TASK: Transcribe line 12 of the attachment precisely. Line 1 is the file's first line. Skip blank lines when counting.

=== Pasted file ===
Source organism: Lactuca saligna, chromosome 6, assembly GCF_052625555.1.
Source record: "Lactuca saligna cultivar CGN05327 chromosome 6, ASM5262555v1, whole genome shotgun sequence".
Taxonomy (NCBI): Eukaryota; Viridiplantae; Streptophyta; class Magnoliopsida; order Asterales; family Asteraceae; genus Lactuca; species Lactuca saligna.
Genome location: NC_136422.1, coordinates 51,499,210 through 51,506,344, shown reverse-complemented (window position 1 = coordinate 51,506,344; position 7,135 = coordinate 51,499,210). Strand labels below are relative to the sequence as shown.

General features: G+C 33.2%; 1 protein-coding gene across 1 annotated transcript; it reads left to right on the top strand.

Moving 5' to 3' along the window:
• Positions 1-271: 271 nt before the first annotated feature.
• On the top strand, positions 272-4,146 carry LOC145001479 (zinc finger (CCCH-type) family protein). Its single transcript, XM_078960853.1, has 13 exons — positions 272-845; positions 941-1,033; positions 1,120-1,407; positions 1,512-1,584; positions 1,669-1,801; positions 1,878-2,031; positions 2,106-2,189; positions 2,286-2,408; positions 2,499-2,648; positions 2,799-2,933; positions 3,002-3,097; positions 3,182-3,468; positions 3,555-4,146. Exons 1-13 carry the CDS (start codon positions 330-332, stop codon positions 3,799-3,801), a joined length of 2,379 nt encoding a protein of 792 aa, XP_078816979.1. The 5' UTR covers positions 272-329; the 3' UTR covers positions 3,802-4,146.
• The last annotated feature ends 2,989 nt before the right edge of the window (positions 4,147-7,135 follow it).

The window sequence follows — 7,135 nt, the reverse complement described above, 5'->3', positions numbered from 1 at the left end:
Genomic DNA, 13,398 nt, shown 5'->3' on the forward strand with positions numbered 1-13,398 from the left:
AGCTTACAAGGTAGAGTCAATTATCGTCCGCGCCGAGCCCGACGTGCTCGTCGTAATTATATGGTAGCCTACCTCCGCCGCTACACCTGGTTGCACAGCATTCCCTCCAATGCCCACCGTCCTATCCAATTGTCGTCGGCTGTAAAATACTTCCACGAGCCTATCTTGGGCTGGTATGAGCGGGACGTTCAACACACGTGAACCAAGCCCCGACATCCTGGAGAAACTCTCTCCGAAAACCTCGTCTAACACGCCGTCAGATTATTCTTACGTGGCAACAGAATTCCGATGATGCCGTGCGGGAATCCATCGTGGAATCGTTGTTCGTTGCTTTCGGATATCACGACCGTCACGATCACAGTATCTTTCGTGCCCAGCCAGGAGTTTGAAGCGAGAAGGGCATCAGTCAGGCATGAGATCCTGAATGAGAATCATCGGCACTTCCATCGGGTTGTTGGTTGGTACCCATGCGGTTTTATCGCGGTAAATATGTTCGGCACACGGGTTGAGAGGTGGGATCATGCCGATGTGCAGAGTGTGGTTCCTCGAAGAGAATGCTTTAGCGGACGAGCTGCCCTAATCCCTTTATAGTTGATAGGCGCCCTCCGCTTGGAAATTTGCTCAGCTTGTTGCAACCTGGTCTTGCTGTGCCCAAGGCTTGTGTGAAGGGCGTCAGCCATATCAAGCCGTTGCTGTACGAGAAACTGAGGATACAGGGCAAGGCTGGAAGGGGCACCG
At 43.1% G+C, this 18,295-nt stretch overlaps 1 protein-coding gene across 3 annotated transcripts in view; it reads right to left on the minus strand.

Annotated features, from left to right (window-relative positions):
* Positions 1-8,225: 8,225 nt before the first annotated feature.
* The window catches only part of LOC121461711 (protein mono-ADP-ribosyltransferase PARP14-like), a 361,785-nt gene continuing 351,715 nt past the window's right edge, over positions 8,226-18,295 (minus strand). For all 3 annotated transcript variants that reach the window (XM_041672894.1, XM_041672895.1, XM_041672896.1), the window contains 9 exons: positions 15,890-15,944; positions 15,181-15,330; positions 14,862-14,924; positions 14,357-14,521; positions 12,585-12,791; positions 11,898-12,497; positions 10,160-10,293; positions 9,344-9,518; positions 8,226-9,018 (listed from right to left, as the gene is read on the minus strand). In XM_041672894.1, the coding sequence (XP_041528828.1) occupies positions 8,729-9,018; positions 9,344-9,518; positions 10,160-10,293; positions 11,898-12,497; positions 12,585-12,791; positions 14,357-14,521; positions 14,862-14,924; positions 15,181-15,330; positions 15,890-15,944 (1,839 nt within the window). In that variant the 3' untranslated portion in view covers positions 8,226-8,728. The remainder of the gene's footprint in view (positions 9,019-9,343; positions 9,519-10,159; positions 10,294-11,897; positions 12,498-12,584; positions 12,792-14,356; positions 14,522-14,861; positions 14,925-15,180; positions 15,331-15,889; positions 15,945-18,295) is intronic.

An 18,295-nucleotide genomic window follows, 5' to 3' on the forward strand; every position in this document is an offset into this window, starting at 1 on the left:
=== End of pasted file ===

AGCTTACAAGGTAGAGTCAATTATCGTCCGCGCCGAGCCCGACGTGCTCGTCGTAATTATATGGTAGCCTACCTCCGCCGCTACACCTGGTTGCACAGCATTCCCTCCAATGCCCACCGTCCTATCCAATTGTCGTCGGCTGTAAAATACTTCCACGAGCCTATCTTGGGCTGGTATGAGCGGGACGTTCAACACACGTGAACCAAGCCCCGACATCCTGGAGAAACTCTCTCCGAAAACCTCGTCTAACACGCCGTCAGATTATTCTTACGTGGCAACAGAATTCCGATGATGCCGTGCGGGAATCCATCGTGGAATCGTTGTTCGTTGCTTTCGGATATCACGACCGTCACGATCACAGTATCTTTCGTGCCCAGCCAGGAGTTTGAAGCGAGAAGGGCATCAGTCAGGCATGAGATCCTGAATGAGAATCATCGGCACTTCCATCGGGTTGTTGGTTGGTACCCATGCGGTTTTATCGCGGTAAATATGTTCGGCACACGGGTTGAGAGGTGGGATCATGCCGATGTGCAGAGTGTGGTTCCTCGAAGAGAATGCTTTAGCGGACGAGCTGCCCTAATCCCTTTATAGTTGATAGGCGCCCTCCGCTTGGAAATTTGCTCAGCTTGTTGCAACCTGGTCTTGCTGTGCCCAAGGCTTGTGTGAAGGGCGTCAGCCATATCAAGCCGTTGCTGTACGAGAAACTGAGGATACAGGGCAAGGCTGGAAGGGGCACCG